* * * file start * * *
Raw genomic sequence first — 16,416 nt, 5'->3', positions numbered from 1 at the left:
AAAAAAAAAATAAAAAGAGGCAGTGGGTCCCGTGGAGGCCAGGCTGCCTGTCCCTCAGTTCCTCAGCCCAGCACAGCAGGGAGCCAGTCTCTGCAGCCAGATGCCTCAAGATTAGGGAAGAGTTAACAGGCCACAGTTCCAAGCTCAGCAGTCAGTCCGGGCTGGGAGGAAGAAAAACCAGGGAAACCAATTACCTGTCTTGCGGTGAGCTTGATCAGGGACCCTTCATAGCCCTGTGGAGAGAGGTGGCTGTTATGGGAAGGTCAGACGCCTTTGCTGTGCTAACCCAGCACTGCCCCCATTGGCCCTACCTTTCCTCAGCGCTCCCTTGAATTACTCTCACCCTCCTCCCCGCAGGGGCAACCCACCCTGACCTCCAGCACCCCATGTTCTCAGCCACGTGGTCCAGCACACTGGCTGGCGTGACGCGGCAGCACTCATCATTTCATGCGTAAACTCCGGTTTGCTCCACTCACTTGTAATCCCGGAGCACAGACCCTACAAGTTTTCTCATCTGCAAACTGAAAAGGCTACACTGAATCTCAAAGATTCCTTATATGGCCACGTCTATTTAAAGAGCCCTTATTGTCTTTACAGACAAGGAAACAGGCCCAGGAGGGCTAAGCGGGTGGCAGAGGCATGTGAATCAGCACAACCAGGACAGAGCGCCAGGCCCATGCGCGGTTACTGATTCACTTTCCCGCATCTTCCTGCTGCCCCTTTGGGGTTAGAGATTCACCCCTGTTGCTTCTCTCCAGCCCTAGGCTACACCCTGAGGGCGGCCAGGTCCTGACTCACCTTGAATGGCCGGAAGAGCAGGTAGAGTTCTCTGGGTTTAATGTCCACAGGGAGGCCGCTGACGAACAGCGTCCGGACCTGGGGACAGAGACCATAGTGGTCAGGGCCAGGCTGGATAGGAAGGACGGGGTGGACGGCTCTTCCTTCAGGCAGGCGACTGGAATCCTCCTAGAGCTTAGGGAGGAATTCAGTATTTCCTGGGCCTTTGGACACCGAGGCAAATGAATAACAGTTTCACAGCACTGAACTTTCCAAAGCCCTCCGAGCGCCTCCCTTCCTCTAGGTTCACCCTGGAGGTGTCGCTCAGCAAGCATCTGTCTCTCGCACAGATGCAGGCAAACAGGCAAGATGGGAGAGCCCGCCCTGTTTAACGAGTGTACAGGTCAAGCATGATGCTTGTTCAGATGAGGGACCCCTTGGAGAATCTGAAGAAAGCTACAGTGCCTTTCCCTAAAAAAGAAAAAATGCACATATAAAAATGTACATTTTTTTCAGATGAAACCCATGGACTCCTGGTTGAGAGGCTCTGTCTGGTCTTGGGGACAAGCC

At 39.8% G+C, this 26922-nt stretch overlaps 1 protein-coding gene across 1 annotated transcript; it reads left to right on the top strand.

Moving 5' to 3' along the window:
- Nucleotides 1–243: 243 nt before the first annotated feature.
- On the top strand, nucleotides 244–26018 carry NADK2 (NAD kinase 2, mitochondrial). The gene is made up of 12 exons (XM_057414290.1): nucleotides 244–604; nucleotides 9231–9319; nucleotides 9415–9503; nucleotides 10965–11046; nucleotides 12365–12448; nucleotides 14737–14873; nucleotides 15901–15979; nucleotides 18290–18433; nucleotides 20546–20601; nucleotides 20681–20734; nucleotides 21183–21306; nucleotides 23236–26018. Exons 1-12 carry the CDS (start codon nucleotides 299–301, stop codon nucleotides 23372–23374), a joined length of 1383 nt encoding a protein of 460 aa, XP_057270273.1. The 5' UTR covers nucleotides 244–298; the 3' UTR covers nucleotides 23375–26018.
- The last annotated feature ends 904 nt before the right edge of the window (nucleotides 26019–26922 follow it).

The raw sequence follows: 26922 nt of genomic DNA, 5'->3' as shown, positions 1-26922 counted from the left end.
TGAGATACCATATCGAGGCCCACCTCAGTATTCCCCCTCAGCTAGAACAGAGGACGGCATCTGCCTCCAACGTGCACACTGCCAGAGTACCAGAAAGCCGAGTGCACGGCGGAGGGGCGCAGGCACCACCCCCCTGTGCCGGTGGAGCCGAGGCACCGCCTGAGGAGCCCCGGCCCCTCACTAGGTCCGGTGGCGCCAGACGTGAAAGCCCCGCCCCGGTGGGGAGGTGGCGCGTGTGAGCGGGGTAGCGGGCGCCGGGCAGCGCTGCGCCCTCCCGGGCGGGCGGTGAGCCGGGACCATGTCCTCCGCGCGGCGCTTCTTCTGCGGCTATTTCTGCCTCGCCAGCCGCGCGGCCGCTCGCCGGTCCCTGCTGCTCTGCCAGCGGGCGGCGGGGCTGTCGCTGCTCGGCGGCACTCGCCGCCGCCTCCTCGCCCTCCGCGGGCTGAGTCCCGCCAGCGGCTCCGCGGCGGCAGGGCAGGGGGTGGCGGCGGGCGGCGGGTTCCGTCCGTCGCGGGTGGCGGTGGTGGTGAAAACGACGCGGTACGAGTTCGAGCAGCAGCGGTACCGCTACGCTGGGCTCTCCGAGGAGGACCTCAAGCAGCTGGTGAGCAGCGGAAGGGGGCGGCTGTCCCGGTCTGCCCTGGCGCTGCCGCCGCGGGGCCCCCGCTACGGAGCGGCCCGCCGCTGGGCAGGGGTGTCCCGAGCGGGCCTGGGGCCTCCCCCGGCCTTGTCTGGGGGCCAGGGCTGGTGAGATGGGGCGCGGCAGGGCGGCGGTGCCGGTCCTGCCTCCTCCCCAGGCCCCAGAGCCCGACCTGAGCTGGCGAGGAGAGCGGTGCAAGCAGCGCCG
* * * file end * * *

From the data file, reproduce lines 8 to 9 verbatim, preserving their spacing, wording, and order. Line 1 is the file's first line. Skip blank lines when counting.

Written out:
The raw sequence follows: 26922 nt of genomic DNA, 5'->3' as shown, positions 1-26922 counted from the left end.
TGAGATACCATATCGAGGCCCACCTCAGTATTCCCCCTCAGCTAGAACAGAGGACGGCATCTGCCTCCAACGTGCACACTGCCAGAGTACCAGAAAGCCGAGTGCACGGCGGAGGGGCGCAGGCACCACCCCCCTGTGCCGGTGGAGCCGAGGCACCGCCTGAGGAGCCCCGGCCCCTCACTAGGTCCGGTGGCGCCAGACGTGAAAGCCCCGCCCCGGTGGGGAGGTGGCGCGTGTGAGCGGGGTAGCGGGCGCCGGGCAGCGCTGCGCCCTCCCGGGCGGGCGGTGAGCCGGGACCATGTCCTCCGCGCGGCGCTTCTTCTGCGGCTATTTCTGCCTCGCCAGCCGCGCGGCCGCTCGCCGGTCCCTGCTGCTCTGCCAGCGGGCGGCGGGGCTGTCGCTGCTCGGCGGCACTCGCCGCCGCCTCCTCGCCCTCCGCGGGCTGAGTCCCGCCAGCGGCTCCGCGGCGGCAGGGCAGGGGGTGGCGGCGGGCGGCGGGTTCCGTCCGTCGCGGGTGGCGGTGGTGGTGAAAACGACGCGGTACGAGTTCGAGCAGCAGCGGTACCGCTACGCTGGGCTCTCCGAGGAGGACCTCAAGCAGCTGGTGAGCAGCGGAAGGGGGCGGCTGTCCCGGTCTGCCCTGGCGCTGCCGCCGCGGGGCCCCCGCTACGGAGCGGCCCGCCGCTGGGCAGGGGTGTCCCGAGCGGGCCTGGGGCCTCCCCCGGCCTTGTCTGGGGGCCAGGGCTGGTGAGATGGGGCGCGGCAGGGCGGCGGTGCCGGTCCTGCCTCCTCCCCAGGCCCCAGAGCCCGACCTGAGCTGGCGAGGAGAGCGGTGCAAGCAGCGCCG